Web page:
Continental Gold Samples High-Grade Gold Over Significant Dimensions in Underground Development at Buriticá – Continental Gold

Continental Gold Samples High-Grade Gold Over Significant Dimensions in Underground Development at Buriticá



Toronto, Ontario, June 28, 2016 – Continental Gold Inc. (TSX:CNL; OTCQX:CGOOF) (“Continental” or the “Company”) is pleased to announce new high-grade channel sampling results from development cross-cuts and drifts from level 1B of the Yaraguá mine at the Company’s 100% owned Buriticá project in Antioquia, Colombia. Following completion of the trial long-hole stope (see Company press release dated May 3, 2016), approximately 300 metres of new underground development measuring 3.5 metres X 3.5 metres on level 1B has been completed to date, which will allow the Company to begin additional mechanized mining in the Yaraguá vein system.   Assay results presented below have not only confirmed that vein orientation and geometries are as modelled in the current Feasibility Study (“FS”) mine plan but have also outlined a significantly wider zone of high-grade precious metal mineralization that may be amenable to wider, more productive extraction than currently envisioned.

Cross-Cut Results (Table 1 and Figures 13)

Figure 1 – Plan View of the Yaraguá Cross-Cuts and Drifts showing the projection of veins in the current Yaraguá mineral resource model on geology-topography and underground developments. The gold grades of composited channel sample results are color-coded according to the legend.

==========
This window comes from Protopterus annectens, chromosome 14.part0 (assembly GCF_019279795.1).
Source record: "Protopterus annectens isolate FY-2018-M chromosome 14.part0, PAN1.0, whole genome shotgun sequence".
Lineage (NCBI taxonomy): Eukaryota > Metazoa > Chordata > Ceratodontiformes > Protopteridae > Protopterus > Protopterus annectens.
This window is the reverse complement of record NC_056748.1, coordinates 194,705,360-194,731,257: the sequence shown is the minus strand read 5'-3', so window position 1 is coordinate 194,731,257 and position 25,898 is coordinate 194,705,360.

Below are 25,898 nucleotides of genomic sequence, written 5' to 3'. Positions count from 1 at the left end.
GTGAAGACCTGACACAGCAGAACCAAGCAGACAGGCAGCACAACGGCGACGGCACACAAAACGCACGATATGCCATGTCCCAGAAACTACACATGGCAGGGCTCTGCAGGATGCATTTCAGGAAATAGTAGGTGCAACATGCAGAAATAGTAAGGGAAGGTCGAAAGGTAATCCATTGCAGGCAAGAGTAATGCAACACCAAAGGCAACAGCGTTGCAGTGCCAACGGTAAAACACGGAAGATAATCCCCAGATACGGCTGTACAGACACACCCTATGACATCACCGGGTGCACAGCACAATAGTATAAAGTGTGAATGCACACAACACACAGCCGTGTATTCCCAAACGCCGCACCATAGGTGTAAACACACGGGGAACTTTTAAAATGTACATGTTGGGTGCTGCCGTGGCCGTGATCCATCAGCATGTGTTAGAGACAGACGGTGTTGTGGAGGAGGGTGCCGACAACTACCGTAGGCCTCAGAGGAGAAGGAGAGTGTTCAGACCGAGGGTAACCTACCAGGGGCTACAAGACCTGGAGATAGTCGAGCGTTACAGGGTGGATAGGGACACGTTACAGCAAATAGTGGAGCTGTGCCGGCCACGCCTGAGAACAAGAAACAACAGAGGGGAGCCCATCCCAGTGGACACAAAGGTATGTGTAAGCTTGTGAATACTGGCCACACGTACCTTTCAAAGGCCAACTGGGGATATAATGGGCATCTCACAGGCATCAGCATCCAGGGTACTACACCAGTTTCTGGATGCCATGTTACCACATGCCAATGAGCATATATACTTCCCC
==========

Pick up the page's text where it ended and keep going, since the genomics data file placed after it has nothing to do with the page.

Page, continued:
• Continuous channel sampling of three cross-cuts on Level 1B at an elevation of 1,540 metres have intersected 5 master veins in the current Yaraguá minable reserve estimate as well as widespread intervening mineralization in the form of veinlets oblique to and between the master veins. Mineralized intervals, over true horizontal widths include:
    • 22 metres @ 10.9 g/t gold and 25 g/t silver (CAM 9540S)
    • 30 metres @ 9.3 g/t gold and 26 g/t silver (EST9519S)
    • 29 metres @ 8.6 g/t gold and 23 g/t silver (EST9510S);
  • Cumulative mineralization in the three cross-cuts located between the 5 master veins (which is deemed dilution in the minable reserve estimate) yielded a weighted average of 4 g/t gold and 18 g/t silver over 68.92 metres;
  • This zone, which covers an area measuring approximately 50 metres along strike X 30 metres across X 20 metres vertical, confirms excellent continuity to the zone of widespread mineralization encountered approximately 20 metres above on Level 0 (elevation of 1,558 metres) (see Company press release dated January 7, 2015). Given the strong vertical continuity, this zone may be amenable to wider, more productive extraction, and remains open at depth, as well as along strike to the east and west; and 
  • Based on the Company’s continued success in identifying broad areas of mineralization with underground development, which tend to be located proximal to contact zones between andesitic intrusions, sediments and breccias, a 3,000 metre underground drilling program has been planned for late Q3, 2016 targeting similar zones in the Yaraguá deposit.

Drift Results (Table 2 and Figures 13)

  • Systematic channel sampling across new drifts in the San Antonio Vein and the NWSE vein has demonstrated continuity of high-grade gold mineralization through substantial strike lengths over true horizontal widths approximating those proposed for mining in the FS as follows:
    • 2.7 metres @ 21.6 g/t gold and 41 g/t silver along 37.5 metres (San Antonio Vein)
    • 2.71 metres @ 18.4 g/t gold and 41 g/t silver along 72.5 metres (NWSE vein)